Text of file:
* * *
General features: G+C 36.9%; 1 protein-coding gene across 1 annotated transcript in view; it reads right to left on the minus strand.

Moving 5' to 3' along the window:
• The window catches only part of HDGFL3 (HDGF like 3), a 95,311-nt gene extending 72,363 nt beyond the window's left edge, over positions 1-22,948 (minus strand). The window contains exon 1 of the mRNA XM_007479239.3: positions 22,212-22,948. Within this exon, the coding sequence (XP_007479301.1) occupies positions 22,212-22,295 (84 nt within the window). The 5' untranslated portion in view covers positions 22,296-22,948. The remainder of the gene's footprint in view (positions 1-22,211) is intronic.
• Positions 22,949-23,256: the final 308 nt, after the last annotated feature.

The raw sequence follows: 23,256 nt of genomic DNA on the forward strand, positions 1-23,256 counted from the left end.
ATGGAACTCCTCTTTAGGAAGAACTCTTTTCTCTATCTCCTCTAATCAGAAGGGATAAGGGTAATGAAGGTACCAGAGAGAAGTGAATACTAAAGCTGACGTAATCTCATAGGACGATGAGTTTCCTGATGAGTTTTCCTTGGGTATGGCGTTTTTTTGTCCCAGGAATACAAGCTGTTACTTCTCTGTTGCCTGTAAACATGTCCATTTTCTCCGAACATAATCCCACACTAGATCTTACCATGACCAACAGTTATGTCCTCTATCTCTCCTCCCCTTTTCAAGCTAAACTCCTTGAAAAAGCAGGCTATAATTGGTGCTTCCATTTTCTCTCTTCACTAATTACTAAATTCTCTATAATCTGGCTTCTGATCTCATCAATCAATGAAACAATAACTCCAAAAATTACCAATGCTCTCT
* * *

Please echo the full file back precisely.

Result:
General features: G+C 36.9%; 1 protein-coding gene across 1 annotated transcript in view; it reads right to left on the minus strand.

Moving 5' to 3' along the window:
• The window catches only part of HDGFL3 (HDGF like 3), a 95,311-nt gene extending 72,363 nt beyond the window's left edge, over positions 1-22,948 (minus strand). The window contains exon 1 of the mRNA XM_007479239.3: positions 22,212-22,948. Within this exon, the coding sequence (XP_007479301.1) occupies positions 22,212-22,295 (84 nt within the window). The 5' untranslated portion in view covers positions 22,296-22,948. The remainder of the gene's footprint in view (positions 1-22,211) is intronic.
• Positions 22,949-23,256: the final 308 nt, after the last annotated feature.

The raw sequence follows: 23,256 nt of genomic DNA on the forward strand, positions 1-23,256 counted from the left end.
ATGGAACTCCTCTTTAGGAAGAACTCTTTTCTCTATCTCCTCTAATCAGAAGGGATAAGGGTAATGAAGGTACCAGAGAGAAGTGAATACTAAAGCTGACGTAATCTCATAGGACGATGAGTTTCCTGATGAGTTTTCCTTGGGTATGGCGTTTTTTTGTCCCAGGAATACAAGCTGTTACTTCTCTGTTGCCTGTAAACATGTCCATTTTCTCCGAACATAATCCCACACTAGATCTTACCATGACCAACAGTTATGTCCTCTATCTCTCCTCCCCTTTTCAAGCTAAACTCCTTGAAAAAGCAGGCTATAATTGGTGCTTCCATTTTCTCTCTTCACTAATTACTAAATTCTCTATAATCTGGCTTCTGATCTCATCAATCAATGAAACAATAACTCCAAAAATTACCAATGCTCTCT